What previously needed less work by claiming it as plain old income is now slightly more irritating by the extra work.

Judging by the amount of people that have gotten these notices though and claim that they don't qualify based on the restrictions (which I tend to believe), if you want real drama, wait until LL withholds 28% against some people who actually didn't qualify.

It'll be like getting multiple billed for marketplace enhancements only different.

Thankfully though, you'll be able to report those kind of "mistakes" to the IRS. As anyone collecting tax is acting as an agent of the government by definition, I don't think those kind of mistakes will go over well.

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Had to revisit this one, upon swinging by again to catch up on posts. Especially to clarify my sarcastic bit that LL is partially responsible in this.

Your point is actually a good one, particularly because the first year of these regulations swamped the IRS with reporting that was mostly unnecessary. Many companies didn't understand what did and didn't need reporting and LL being late to the party, seems to be making the same mistakes as the companies that bogged down the IRS in the first place.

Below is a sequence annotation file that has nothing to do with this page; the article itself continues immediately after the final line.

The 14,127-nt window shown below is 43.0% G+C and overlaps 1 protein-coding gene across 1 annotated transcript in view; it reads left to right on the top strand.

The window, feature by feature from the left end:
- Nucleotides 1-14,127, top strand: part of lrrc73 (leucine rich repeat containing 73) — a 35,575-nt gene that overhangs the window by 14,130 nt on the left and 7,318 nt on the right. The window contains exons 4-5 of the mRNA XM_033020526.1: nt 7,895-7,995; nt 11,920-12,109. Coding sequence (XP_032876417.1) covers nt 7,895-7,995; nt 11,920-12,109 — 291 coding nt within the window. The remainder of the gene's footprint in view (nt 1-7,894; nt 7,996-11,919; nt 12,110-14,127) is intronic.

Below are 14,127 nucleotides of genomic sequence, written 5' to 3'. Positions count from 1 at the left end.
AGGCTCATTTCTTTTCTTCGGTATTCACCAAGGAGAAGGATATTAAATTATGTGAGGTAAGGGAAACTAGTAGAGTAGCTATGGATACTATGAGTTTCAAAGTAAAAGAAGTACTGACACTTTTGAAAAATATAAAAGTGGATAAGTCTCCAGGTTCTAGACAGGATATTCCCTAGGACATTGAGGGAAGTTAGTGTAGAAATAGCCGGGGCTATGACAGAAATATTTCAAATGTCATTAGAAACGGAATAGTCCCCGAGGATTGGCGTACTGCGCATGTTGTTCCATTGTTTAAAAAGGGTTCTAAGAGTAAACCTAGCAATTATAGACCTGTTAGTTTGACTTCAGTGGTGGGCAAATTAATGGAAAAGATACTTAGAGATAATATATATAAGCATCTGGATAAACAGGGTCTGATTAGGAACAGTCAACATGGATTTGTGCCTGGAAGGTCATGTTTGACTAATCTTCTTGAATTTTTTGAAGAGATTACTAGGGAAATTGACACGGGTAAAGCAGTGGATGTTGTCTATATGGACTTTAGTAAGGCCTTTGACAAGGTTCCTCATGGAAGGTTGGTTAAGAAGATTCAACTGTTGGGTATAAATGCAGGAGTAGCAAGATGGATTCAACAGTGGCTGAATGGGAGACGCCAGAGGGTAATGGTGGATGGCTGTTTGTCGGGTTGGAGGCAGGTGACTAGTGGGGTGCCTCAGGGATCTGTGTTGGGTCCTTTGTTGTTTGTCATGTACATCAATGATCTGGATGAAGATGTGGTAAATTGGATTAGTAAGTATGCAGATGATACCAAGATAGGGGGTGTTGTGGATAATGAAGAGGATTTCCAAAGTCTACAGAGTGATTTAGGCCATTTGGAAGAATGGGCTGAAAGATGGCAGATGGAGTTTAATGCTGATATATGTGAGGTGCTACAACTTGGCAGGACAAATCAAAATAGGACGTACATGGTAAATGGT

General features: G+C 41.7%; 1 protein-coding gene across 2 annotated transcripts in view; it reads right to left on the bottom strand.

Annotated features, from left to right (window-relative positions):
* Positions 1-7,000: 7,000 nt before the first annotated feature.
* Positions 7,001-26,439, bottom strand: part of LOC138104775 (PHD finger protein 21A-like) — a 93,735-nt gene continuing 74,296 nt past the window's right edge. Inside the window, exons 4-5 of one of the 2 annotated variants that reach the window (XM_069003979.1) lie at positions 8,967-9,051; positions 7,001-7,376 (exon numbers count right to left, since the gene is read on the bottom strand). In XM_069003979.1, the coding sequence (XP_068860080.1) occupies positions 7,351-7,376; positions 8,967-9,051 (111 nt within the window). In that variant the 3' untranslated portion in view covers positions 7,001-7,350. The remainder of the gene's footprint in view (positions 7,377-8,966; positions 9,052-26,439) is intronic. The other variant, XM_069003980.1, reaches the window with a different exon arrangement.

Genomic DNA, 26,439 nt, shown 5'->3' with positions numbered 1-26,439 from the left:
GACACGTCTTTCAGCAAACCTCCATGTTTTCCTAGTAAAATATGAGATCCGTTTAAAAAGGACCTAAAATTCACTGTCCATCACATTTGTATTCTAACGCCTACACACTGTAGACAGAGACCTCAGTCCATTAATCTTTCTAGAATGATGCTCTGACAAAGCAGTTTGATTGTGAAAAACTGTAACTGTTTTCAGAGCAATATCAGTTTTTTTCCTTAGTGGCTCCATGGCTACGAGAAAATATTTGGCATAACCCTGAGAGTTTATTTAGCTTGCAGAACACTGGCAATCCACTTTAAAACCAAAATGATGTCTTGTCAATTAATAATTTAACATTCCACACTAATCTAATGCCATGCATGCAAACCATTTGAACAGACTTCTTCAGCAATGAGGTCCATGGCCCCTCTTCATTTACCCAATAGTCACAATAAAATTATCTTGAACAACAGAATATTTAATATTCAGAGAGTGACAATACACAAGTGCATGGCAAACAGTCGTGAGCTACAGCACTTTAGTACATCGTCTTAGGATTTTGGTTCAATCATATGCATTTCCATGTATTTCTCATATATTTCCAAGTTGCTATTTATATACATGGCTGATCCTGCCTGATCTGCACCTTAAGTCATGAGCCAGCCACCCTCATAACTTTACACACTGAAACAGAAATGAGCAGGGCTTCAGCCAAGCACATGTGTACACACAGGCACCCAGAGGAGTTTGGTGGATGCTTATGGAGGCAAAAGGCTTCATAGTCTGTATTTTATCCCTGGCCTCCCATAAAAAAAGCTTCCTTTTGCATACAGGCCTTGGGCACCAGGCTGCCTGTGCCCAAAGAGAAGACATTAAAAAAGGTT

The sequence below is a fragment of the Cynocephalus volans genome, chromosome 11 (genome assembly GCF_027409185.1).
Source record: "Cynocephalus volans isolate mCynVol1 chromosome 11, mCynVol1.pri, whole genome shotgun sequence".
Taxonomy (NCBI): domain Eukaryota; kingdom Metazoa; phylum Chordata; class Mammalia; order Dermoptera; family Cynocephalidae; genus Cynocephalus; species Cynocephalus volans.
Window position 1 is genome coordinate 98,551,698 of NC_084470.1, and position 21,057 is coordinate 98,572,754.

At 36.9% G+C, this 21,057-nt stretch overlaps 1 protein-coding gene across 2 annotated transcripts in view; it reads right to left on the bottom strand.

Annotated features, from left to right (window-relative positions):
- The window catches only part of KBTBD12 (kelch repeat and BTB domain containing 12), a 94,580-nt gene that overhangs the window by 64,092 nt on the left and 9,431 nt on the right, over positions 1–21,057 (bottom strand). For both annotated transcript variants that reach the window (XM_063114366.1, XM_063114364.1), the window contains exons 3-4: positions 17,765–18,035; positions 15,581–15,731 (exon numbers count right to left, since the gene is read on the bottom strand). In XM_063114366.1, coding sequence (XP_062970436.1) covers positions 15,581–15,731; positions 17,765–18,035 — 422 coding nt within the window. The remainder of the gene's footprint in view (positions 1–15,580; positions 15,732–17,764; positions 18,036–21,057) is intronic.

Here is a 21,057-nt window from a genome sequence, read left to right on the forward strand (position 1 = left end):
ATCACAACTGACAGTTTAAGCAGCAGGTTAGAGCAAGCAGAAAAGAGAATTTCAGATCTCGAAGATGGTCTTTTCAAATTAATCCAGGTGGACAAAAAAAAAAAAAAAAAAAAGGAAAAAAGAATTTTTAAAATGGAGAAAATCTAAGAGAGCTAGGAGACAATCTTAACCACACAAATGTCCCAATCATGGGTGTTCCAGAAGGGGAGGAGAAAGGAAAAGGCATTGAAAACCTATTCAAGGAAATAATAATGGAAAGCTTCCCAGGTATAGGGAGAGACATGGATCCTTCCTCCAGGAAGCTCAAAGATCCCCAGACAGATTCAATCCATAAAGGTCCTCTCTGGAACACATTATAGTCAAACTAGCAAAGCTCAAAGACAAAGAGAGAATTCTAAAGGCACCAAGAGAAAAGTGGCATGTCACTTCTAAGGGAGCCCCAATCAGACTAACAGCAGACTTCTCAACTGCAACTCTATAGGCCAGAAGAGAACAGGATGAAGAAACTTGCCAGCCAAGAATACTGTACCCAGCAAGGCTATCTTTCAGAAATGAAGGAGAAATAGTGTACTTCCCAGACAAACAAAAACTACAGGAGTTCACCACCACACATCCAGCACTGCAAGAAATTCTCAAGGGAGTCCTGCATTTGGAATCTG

LL isn't a 3rd party processor, so they really don't need to do this. In fact, they probably shouldn't. Unless by some stretch they've got an agreement with PayPal to handle the reporting and PayPal won't report it under their agreement. This is doubtful.

If both LL and PayPal were to report the same income, the IRS is going to be expecting you to pay double the tax, unless you dispute it, which also opens up LL to a civil suit.

In a case where there is more than one 3rd party processor, the last in the chain bears the responsibility of reporting, which in this case would be PayPal, not LL. Again this doesn't fit, because LL is not a 3rd party credit processor, and so the burden remains with PayPal.

Only in the case where LL pays directly (wire transfer or check) would they need to issue a 1099 and thus request a W9.

On the flip side, if you operate as a business and pay more than $600 in tier, since tier is a service, you can certainly issue a 1099 to LL and make sure that the IRS has your tier payments to LL on record by doing so. You don't "have" to because you don't have to issue a 1099 to a corporation, but you can.